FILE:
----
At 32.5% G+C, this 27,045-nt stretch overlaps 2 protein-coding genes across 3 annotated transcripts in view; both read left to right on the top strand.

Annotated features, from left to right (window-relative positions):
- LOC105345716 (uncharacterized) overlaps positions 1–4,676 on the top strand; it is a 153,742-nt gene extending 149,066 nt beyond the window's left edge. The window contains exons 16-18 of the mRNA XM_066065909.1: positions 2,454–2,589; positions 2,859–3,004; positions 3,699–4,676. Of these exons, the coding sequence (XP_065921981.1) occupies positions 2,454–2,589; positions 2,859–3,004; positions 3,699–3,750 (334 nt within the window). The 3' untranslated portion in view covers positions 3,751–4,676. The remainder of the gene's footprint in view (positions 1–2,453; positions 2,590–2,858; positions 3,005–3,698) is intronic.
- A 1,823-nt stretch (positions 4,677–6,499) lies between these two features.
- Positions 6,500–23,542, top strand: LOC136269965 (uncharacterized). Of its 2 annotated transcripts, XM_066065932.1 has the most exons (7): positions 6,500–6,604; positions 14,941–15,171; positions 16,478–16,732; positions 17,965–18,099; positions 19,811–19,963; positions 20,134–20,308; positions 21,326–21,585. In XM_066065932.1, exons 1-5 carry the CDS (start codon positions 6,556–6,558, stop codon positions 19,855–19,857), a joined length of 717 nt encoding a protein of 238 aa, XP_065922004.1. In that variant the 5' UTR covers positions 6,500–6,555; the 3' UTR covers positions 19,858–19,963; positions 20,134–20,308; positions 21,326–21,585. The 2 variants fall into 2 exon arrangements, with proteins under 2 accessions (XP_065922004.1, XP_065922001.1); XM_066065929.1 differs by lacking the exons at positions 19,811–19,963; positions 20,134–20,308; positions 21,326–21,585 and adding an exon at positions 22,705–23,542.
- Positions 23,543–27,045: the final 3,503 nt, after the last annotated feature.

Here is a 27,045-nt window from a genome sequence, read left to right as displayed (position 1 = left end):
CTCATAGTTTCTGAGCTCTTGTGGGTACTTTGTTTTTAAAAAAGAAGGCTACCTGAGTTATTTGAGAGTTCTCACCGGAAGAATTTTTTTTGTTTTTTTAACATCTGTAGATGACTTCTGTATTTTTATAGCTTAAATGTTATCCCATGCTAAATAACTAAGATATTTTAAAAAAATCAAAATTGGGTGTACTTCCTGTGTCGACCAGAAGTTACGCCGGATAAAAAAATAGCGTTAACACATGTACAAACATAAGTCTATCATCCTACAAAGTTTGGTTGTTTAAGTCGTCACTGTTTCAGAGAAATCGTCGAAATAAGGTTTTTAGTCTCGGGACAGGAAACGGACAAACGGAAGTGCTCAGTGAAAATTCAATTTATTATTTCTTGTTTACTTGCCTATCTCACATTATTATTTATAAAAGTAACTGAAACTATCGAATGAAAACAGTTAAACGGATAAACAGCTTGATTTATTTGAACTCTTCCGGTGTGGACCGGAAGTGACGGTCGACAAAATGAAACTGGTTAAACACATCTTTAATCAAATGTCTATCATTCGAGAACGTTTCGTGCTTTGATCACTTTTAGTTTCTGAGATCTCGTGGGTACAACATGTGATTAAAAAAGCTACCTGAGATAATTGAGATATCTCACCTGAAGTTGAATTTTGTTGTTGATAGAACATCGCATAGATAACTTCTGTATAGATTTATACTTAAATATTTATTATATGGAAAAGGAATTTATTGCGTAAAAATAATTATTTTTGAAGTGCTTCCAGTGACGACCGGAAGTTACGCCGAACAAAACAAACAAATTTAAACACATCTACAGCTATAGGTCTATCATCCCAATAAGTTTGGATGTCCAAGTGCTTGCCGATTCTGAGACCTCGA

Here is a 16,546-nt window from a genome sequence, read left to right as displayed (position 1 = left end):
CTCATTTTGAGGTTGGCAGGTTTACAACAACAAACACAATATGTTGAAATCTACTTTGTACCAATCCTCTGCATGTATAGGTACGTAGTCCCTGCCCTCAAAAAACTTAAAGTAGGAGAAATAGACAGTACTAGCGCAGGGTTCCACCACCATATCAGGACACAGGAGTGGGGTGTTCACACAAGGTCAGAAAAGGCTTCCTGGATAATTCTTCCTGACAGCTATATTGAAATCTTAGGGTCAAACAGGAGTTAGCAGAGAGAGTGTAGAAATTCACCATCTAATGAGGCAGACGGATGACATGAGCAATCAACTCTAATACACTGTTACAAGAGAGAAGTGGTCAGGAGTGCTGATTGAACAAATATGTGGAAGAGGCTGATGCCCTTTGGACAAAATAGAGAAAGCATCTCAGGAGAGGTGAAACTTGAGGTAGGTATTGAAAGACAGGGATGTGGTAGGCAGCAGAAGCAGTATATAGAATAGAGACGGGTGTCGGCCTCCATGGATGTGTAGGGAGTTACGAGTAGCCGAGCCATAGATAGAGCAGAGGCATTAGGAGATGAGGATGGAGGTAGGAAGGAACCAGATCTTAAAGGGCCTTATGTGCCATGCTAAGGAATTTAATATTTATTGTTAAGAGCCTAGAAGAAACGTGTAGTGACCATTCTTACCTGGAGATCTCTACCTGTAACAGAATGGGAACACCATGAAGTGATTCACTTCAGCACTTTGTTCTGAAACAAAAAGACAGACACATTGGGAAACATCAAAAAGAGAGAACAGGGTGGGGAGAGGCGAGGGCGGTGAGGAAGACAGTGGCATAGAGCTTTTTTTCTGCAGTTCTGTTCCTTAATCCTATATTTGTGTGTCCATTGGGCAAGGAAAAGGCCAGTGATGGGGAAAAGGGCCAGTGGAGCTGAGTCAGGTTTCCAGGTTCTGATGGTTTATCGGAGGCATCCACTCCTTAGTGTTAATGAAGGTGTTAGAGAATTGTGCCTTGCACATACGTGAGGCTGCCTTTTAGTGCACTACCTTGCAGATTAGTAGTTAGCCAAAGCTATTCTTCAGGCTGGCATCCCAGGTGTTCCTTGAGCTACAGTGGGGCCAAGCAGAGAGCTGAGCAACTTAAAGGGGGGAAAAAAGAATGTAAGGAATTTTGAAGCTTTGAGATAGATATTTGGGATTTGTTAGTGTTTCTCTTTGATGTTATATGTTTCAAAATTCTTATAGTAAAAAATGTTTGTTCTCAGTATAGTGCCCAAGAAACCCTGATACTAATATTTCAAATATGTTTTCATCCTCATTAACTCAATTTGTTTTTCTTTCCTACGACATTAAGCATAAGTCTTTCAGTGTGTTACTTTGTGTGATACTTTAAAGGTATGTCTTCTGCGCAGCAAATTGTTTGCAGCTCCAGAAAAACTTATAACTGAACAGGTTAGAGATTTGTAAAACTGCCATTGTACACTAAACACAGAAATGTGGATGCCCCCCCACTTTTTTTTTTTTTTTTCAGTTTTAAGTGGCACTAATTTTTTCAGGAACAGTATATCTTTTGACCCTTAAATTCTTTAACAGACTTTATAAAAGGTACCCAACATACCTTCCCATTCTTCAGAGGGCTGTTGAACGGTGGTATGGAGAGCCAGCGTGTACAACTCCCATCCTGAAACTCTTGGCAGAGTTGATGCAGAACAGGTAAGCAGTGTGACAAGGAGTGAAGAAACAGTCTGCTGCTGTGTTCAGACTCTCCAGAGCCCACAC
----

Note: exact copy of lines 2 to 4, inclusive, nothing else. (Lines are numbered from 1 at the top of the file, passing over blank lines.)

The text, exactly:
Annotated features, from left to right (window-relative positions):
- LOC105345716 (uncharacterized) overlaps positions 1–4,676 on the top strand; it is a 153,742-nt gene extending 149,066 nt beyond the window's left edge. The window contains exons 16-18 of the mRNA XM_066065909.1: positions 2,454–2,589; positions 2,859–3,004; positions 3,699–4,676. Of these exons, the coding sequence (XP_065921981.1) occupies positions 2,454–2,589; positions 2,859–3,004; positions 3,699–3,750 (334 nt within the window). The 3' untranslated portion in view covers positions 3,751–4,676. The remainder of the gene's footprint in view (positions 1–2,453; positions 2,590–2,858; positions 3,005–3,698) is intronic.
- A 1,823-nt stretch (positions 4,677–6,499) lies between these two features.